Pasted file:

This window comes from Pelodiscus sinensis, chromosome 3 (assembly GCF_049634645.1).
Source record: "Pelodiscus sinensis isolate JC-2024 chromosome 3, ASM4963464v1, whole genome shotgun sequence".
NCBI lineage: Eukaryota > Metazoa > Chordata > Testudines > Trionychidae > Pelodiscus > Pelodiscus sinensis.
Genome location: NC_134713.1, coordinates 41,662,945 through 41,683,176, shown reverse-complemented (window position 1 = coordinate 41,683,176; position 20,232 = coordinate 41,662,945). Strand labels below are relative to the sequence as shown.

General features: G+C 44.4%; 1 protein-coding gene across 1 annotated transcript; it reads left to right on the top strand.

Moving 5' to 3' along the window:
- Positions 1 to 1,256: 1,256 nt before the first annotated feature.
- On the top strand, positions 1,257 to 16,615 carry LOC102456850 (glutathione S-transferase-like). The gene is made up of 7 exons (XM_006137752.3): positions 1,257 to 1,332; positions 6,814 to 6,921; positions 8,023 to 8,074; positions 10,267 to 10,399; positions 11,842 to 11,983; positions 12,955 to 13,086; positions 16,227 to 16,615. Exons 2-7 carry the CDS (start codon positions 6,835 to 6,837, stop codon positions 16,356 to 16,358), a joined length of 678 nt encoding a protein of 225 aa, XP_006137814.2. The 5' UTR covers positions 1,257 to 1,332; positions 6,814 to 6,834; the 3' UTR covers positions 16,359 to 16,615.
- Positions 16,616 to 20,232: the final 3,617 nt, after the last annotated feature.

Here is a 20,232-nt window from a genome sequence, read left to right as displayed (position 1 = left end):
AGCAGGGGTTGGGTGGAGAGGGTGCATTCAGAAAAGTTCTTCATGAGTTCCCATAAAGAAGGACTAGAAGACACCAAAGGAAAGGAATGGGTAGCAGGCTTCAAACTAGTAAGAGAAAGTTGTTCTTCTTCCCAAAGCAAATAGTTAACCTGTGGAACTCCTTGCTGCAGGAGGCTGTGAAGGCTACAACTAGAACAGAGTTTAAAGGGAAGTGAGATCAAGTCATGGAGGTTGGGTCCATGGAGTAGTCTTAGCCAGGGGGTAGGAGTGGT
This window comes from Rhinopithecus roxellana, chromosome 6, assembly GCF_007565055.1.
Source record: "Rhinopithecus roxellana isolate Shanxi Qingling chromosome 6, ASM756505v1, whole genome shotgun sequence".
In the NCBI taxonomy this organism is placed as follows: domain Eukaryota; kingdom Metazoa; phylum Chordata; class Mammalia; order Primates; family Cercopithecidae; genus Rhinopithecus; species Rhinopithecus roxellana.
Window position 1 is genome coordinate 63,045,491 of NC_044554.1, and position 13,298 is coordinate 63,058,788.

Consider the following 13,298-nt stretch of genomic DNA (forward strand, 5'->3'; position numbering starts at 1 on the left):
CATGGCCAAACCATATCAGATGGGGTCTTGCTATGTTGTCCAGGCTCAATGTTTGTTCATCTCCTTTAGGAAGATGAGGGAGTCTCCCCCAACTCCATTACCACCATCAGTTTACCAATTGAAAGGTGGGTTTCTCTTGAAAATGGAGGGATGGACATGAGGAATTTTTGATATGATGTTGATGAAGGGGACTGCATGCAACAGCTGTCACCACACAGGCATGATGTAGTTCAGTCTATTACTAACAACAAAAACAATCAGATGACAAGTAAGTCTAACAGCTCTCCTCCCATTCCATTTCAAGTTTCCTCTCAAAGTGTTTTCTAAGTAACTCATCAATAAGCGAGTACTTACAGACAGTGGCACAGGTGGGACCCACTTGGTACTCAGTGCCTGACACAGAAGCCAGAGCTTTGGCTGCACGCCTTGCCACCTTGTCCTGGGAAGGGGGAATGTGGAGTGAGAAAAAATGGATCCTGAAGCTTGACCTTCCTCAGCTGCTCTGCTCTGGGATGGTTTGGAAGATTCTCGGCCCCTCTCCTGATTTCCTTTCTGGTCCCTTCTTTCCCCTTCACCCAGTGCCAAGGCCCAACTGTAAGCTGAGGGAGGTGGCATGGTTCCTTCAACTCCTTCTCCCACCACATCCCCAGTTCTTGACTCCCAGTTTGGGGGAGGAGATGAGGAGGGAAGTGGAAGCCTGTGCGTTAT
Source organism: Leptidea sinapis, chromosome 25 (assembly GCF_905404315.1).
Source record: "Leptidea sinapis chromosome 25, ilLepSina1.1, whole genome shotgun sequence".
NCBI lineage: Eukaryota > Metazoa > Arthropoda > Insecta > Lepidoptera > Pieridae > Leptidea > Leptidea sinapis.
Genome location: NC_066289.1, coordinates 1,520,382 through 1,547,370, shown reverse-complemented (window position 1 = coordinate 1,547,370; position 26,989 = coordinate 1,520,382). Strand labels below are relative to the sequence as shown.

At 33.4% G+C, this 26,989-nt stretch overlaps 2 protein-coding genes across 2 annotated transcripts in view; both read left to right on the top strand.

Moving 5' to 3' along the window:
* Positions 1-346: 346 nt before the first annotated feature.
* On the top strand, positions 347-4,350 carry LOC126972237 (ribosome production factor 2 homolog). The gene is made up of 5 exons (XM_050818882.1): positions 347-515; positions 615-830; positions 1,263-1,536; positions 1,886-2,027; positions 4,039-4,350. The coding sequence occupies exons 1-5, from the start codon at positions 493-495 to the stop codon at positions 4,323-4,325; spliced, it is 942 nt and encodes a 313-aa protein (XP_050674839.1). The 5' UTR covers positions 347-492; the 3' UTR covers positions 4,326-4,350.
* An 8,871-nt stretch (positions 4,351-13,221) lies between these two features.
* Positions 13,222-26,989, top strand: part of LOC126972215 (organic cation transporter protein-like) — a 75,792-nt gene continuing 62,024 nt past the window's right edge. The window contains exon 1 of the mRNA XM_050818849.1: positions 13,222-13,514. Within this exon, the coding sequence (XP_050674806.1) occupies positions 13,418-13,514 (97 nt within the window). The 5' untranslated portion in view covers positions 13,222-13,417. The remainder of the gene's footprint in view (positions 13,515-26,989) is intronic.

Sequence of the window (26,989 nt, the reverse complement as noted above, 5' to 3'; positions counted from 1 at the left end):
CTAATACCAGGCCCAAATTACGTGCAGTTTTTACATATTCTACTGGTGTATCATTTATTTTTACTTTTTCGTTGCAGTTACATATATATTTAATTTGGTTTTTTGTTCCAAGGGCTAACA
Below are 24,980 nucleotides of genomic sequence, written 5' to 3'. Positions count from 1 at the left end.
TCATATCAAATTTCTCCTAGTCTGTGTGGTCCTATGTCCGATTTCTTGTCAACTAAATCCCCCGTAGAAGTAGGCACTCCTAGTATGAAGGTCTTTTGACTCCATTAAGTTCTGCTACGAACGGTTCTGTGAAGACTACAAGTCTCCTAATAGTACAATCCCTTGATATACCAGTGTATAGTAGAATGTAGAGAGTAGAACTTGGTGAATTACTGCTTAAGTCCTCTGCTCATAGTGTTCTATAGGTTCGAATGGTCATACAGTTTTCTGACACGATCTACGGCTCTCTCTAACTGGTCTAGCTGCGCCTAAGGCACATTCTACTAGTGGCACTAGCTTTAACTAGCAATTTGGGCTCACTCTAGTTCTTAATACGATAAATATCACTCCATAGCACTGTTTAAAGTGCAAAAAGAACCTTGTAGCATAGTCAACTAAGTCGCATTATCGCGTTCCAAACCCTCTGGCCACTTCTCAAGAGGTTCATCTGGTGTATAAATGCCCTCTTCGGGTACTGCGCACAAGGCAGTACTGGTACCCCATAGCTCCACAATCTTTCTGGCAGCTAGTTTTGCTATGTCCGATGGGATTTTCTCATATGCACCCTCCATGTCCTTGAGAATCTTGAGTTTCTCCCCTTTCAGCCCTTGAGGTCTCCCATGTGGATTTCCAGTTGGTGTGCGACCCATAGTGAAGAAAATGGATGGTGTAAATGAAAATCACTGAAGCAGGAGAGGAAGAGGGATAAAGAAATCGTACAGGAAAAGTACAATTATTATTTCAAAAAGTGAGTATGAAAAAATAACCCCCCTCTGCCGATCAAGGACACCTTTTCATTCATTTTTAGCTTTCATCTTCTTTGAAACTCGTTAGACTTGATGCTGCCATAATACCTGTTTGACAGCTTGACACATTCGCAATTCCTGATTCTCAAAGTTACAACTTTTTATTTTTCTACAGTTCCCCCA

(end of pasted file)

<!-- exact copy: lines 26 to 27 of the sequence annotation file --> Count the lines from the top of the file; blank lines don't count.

* An 8,871-nt stretch (positions 4,351-13,221) lies between these two features.
* Positions 13,222-26,989, top strand: part of LOC126972215 (organic cation transporter protein-like) — a 75,792-nt gene continuing 62,024 nt past the window's right edge. The window contains exon 1 of the mRNA XM_050818849.1: positions 13,222-13,514. Within this exon, the coding sequence (XP_050674806.1) occupies positions 13,418-13,514 (97 nt within the window). The 5' untranslated portion in view covers positions 13,222-13,417. The remainder of the gene's footprint in view (positions 13,515-26,989) is intronic.